The rise of violence from terrorist groups in Iraq and Syria poses a threat to global security, Asean warned, as two of its member states highlighted the potential for Islamic State activities in the region.
“Asean denounces all acts of destruction, violence and terror in all its forms,” the Association of South East Asian Nations said in a statement published on its website Sept 27. Malaysian Defense Minister Hishammuddin Hussein raised the possibility of an Islamic State strike in the region, The Star reported yesterday, while the Philippine Daily Inquirer said Philippine authorities have been alerted to the potential entry of operatives from the terrorist group.
The U.S. expanded its bombing of militants from Islamic State, an al-Qaeda breakaway group from Iraq to Syria, last week as President Barack Obama said force is the only way address the threat. The airstrikes, backed by an Arab-U.S. coalition, seek to rein in militants who have rampaged through Syria and parts of Iraq. As many as 200 Indonesians and at least 30 Malaysians have traveled to Syria to fight with Islamic State and other rebel groups, according to New York-based Soufan Group.
“Governments should criminalize by law its nationals advocating, supporting or participating in fighting overseas,” Rohan Gunaratna, head of the International Centre for Political Violence and Terrorism Research at Nanyang Technological University in Singapore, said in a phone interview yesterday. “Governments and Muslim community organizations must maintain vigilance against attempts by misguided leaders to spread propaganda to recruit Muslim youth to extremism and violence.”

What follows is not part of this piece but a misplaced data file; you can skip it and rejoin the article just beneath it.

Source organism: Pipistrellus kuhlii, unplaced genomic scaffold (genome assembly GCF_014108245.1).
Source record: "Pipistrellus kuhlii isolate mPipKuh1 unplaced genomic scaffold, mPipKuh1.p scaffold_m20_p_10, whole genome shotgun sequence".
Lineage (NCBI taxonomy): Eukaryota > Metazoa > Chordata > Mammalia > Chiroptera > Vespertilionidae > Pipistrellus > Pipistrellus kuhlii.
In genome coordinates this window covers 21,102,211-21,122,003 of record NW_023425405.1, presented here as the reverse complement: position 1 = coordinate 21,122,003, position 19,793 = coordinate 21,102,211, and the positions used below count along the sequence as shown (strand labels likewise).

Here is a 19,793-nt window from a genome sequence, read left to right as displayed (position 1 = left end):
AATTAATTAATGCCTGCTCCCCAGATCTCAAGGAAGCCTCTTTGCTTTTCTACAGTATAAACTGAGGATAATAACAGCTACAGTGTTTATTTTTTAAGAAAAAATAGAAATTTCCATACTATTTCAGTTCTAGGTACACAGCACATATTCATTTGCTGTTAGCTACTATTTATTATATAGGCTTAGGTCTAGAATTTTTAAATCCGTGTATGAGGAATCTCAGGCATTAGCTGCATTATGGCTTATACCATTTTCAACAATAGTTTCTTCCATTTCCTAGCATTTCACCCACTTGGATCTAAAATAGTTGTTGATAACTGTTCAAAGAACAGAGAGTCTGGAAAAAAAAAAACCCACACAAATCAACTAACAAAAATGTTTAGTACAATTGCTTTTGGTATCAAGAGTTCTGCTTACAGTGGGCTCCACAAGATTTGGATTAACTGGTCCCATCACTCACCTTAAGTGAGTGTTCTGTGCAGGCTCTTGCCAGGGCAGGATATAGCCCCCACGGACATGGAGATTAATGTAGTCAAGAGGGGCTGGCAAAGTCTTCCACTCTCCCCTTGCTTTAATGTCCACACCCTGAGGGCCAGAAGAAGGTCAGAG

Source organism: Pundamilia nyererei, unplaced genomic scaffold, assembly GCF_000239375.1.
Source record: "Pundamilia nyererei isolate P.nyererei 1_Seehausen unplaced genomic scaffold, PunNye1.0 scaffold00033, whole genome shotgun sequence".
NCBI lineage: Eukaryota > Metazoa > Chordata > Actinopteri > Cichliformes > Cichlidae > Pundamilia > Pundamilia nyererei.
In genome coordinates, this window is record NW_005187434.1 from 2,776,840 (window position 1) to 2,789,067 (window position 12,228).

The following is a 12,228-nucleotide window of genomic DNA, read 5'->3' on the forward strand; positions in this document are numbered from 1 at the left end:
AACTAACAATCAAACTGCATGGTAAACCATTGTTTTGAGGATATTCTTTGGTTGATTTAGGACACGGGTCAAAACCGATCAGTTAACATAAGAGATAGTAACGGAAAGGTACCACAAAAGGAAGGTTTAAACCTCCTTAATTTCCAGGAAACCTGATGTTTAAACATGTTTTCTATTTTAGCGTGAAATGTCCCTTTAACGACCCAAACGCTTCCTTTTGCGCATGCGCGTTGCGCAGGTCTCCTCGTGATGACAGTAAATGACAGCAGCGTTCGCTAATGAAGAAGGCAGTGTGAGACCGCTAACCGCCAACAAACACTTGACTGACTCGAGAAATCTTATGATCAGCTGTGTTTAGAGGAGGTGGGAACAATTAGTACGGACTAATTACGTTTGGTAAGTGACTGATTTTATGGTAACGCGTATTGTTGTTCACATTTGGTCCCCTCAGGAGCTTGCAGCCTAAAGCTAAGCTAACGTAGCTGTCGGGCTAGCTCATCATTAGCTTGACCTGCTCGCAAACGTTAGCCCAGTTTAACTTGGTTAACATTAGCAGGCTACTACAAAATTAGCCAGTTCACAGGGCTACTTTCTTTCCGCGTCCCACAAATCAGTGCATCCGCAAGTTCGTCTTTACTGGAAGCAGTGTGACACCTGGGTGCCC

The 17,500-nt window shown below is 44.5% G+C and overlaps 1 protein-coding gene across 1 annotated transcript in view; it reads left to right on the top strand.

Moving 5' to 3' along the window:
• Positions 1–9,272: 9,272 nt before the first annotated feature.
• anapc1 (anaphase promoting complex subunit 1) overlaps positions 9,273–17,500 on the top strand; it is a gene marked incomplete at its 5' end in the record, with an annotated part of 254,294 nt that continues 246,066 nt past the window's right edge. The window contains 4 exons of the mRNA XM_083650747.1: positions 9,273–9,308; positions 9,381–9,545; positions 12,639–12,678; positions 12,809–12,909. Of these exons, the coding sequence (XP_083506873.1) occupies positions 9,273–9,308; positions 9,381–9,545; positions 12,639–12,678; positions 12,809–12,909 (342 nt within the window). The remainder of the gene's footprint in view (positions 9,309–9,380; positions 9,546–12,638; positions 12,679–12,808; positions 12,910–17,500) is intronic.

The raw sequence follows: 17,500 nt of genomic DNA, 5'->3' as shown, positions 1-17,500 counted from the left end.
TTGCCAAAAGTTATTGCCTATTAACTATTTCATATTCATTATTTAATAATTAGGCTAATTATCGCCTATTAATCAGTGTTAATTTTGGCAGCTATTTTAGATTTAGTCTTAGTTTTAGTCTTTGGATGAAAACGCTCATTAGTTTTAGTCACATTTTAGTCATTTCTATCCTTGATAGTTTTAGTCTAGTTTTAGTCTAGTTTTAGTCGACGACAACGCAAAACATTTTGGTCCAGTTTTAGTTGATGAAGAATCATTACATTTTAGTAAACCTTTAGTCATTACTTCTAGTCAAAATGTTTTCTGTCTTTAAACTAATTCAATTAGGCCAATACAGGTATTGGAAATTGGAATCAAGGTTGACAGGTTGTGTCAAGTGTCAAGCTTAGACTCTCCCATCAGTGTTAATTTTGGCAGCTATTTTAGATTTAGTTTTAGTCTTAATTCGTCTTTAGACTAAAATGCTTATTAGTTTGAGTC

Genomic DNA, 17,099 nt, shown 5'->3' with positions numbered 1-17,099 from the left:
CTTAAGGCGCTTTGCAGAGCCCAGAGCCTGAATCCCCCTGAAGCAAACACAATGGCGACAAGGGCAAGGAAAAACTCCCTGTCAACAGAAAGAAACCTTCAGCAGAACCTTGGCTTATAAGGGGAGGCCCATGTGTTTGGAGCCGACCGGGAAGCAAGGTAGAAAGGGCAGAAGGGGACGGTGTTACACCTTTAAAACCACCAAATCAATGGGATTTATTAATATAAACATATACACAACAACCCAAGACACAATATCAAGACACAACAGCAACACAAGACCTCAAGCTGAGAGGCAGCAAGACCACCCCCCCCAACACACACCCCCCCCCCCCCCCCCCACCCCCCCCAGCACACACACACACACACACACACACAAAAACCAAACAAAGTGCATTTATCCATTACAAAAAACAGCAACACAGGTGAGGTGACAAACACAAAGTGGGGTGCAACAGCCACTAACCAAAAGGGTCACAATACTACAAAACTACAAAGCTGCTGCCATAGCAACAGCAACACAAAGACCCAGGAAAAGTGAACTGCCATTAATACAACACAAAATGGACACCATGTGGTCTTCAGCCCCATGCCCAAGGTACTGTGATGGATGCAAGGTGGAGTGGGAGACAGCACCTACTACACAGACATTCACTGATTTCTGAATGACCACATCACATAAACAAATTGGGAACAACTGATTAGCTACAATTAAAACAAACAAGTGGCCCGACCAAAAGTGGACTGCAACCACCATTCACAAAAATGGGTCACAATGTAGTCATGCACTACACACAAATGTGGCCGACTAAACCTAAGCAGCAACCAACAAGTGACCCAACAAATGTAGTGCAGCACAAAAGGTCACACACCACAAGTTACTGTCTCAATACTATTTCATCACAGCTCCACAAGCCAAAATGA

Asean supports United Nations Security Council resolutions, which call on the international community to suppress the flow of foreign terrorist fighters and financing of such groups, the bloc said in the statement. The grouping comprises Indonesia, Malaysia, Singapore, Philippines, Laos, Cambodia, Myanmar, Thailand, Vietnam and Brunei.
Should there be an Islamic State strike in Malaysia, it will be along the Sulu Straits, between Sabah on the island of Borneo and the southern Philippines, The Star reported, citing Hishammuddin. A meeting will be held with Prime Minister Najib Razak to discuss allocating funds to safeguard the country’s waters, Hishammuddin told the Kuala Lumpur-based newspaper.
The Philippine government has been alerted to the possible entry of Islamic State operatives into the country, the Philippine Daily Inquirer reported yesterday, citing President Benigno Aquino’s spokesman Abigail Valte.
Indonesians and Malaysians that traveled to Syria to fight with Islamic State and other groups may have entered through countries such as Egypt and Turkey, according to an August report by Soufan Group, which provides strategic analysis to governments. There’s a risk they will return to carry out attacks in their home countries, according to the report.
“Asean renews its commitment to work with the international community to fight against extremism, radicalism and terrorism and address its root causes,” the group said in its statement, without naming Islamic State. The groups in Iraq and Syria “not only pose a threat to the people of Iraq and Syria, but also to all countries in Middle East, and, if left unchecked, to the rest of the world.”